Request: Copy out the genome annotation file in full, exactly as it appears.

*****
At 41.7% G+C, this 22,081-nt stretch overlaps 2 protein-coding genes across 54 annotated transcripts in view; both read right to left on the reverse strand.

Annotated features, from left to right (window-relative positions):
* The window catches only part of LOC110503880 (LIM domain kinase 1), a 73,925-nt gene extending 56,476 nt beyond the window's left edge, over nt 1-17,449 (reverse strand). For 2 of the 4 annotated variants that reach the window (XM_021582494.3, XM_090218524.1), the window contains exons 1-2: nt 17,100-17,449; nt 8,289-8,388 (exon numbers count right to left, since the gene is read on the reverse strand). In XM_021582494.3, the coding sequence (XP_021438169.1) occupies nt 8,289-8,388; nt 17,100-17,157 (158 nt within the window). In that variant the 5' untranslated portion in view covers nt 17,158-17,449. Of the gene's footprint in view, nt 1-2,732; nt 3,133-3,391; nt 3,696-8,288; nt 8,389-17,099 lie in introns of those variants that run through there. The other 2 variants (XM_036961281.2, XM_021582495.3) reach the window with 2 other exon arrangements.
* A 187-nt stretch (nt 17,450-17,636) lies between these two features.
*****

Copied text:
At 41.7% G+C, this 22,081-nt stretch overlaps 2 protein-coding genes across 54 annotated transcripts in view; both read right to left on the reverse strand.

Annotated features, from left to right (window-relative positions):
* The window catches only part of LOC110503880 (LIM domain kinase 1), a 73,925-nt gene extending 56,476 nt beyond the window's left edge, over nt 1-17,449 (reverse strand). For 2 of the 4 annotated variants that reach the window (XM_021582494.3, XM_090218524.1), the window contains exons 1-2: nt 17,100-17,449; nt 8,289-8,388 (exon numbers count right to left, since the gene is read on the reverse strand). In XM_021582494.3, the coding sequence (XP_021438169.1) occupies nt 8,289-8,388; nt 17,100-17,157 (158 nt within the window). In that variant the 5' untranslated portion in view covers nt 17,158-17,449. Of the gene's footprint in view, nt 1-2,732; nt 3,133-3,391; nt 3,696-8,288; nt 8,389-17,099 lie in introns of those variants that run through there. The other 2 variants (XM_036961281.2, XM_021582495.3) reach the window with 2 other exon arrangements.
* A 187-nt stretch (nt 17,450-17,636) lies between these two features.